Lately, there has been a lot of conversation about whether Google, Amazon, Facebook and others have too much power and know too much about everyone. It is as if these companies that have been around for more than 20 years suddenly changed the way they did business. Legislators and regulators ask “Who knew this would happen?” Well, I did. Along with my friend, Jeffrey Rayport, I explained how these companies would use cash, customer data and at-scale logistics to power through a wide range of businesses.
Here is the article that we published on the HBR blog in February of 2011. See if you think we got it mostly right or missed some things. Who Rules The Web Now?
I believe that we were definitely correct directionally.
>> These companies, along with Netflix, have market caps that roll up to $5 trillion dollars.
>> Over the past twelve years, they regularly represented four or five of the ten most valuable publicly traded stocks.
>> Apple takes 75% of the profits in the smartphone market despite only having a 13% share.
>> Collectively, they have claimed hundreds of billions of dollars in ad revenue.
>> Google controls more than 94% of the world’s search volume (97% on mobile). Google’s search volume is still growing 10-15% per year.
>> Although e-commerce is still less than 20% of total retail volume, it’s hard to deny that “the Amazon effect” has driven change throughout the entire retail sector. Consumers now expect a seamless retail experience and flawless logistics.
I think that we underestimated how quickly and fully these companies would transform the entertainment business.
Four years earlier than this blog post, I tried to explain to regulators from the FTC why Google’s acquisition of DoubleClick was so potentially powerful–and dangerous. I suggested that combining search data with ad serving could be the thermonuclear device of the ad market. They responded that they were not interested in the ad market–only the ad serving market. And, because Microsoft had recently bought Atlas and WPP had bought OAS, there was sufficient competition. Now they are shocked to discover that Google is a dominant force in internet advertising.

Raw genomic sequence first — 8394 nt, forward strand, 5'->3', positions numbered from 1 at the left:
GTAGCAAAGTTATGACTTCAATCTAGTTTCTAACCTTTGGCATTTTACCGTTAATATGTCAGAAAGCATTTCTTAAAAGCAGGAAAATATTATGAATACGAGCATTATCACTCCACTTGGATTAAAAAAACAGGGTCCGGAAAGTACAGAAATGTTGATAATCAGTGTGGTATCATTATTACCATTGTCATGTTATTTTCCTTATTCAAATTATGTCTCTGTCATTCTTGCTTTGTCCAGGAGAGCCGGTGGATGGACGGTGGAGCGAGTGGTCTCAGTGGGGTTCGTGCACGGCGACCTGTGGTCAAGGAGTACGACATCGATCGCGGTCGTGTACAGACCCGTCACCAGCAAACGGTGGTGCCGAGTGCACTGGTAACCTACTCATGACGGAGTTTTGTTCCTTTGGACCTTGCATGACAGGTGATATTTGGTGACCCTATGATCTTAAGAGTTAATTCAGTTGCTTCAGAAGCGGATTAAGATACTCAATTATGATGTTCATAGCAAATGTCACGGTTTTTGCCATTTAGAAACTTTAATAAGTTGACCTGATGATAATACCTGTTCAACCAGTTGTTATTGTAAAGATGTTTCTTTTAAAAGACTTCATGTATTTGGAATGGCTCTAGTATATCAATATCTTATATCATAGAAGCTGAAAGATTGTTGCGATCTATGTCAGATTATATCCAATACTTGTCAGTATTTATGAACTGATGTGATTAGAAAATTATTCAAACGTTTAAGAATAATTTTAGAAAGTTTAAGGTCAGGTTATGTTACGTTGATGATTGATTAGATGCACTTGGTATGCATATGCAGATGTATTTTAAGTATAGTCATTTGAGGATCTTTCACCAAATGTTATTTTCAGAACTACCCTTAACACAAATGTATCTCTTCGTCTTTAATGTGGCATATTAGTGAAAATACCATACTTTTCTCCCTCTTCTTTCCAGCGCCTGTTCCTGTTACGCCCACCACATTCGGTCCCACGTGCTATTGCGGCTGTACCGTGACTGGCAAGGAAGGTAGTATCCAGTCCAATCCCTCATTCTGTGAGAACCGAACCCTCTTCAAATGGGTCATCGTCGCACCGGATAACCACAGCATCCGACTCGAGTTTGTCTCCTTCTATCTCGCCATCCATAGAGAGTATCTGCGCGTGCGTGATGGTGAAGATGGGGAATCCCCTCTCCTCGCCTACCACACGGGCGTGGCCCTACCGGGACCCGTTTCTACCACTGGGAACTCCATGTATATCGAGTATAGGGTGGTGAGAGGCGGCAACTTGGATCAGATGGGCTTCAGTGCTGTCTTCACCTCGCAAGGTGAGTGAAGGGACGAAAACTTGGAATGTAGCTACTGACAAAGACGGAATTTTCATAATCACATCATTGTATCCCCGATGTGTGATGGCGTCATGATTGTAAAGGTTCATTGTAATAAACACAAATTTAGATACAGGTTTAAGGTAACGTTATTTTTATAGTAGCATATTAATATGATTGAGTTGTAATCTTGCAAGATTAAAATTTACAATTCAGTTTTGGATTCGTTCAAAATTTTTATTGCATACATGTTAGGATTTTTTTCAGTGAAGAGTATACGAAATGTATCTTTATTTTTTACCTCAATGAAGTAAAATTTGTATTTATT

Now it might seem that these companies are in retreat, perhaps in decline. I don’t think so. Despite layoffs and rumors of layoffs, their work forces are still larger than they were in 2019 and possibly 2020. In the arms race that we forecast, they all pushed towards the frontiers of reason with investments in the metaverse and outer space. II believe that they were refocus on their core businesses and remain potent competitors for years to come.
Can they fail? Of course. Whether in geo-politics or business every seemingly invincible leader fails. There are potent new challengers such as TikTok and revived old challengers such as Microsoft knocking on the door of dominance. But don’t count out Apple, Amazon, Facebook and Google just year.
As a bonus, which demonstrates this last point, grab a cup of coffee and check out this wild time-lapse of the top internet sites from 1993 through 2020. You’ll the the rise and fall of many top companies.